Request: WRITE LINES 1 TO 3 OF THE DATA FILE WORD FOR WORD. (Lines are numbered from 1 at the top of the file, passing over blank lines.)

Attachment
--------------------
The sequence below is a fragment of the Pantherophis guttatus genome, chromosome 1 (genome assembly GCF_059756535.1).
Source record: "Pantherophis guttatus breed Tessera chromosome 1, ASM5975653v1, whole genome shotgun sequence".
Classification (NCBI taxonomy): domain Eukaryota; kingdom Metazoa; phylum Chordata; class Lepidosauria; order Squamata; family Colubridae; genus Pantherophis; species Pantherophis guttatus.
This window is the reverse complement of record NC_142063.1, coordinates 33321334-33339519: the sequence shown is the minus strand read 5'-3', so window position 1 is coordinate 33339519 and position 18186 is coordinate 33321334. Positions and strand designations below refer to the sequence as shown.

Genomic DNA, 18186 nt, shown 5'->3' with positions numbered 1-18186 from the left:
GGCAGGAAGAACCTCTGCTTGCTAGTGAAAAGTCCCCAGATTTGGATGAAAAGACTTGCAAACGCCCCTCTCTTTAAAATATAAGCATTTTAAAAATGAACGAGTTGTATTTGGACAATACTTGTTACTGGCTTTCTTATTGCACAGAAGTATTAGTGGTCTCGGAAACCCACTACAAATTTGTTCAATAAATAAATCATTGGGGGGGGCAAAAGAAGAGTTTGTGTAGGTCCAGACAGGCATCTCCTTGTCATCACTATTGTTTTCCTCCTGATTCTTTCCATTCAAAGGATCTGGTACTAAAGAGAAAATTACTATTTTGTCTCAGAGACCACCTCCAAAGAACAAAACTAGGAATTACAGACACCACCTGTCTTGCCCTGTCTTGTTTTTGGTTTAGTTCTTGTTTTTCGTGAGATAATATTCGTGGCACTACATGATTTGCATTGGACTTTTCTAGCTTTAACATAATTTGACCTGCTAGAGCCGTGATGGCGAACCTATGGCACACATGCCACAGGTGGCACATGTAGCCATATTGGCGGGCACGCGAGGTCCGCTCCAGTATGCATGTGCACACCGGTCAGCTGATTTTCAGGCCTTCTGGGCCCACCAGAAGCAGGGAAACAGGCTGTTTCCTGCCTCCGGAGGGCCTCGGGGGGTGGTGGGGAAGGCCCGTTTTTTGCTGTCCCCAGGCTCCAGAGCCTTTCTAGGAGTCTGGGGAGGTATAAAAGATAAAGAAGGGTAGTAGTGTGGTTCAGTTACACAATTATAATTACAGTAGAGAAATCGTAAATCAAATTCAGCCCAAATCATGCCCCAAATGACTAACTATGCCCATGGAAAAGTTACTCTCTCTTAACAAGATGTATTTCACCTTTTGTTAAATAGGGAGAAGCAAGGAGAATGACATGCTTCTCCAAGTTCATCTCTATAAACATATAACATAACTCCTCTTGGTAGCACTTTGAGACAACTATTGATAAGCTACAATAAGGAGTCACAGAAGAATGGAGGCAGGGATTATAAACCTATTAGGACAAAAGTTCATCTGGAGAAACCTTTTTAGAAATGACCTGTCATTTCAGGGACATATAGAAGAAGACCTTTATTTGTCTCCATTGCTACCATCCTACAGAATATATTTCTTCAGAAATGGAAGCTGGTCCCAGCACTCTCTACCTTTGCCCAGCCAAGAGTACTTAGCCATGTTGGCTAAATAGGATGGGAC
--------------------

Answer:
The sequence below is a fragment of the Pantherophis guttatus genome, chromosome 1 (genome assembly GCF_059756535.1).
Source record: "Pantherophis guttatus breed Tessera chromosome 1, ASM5975653v1, whole genome shotgun sequence".
Classification (NCBI taxonomy): domain Eukaryota; kingdom Metazoa; phylum Chordata; class Lepidosauria; order Squamata; family Colubridae; genus Pantherophis; species Pantherophis guttatus.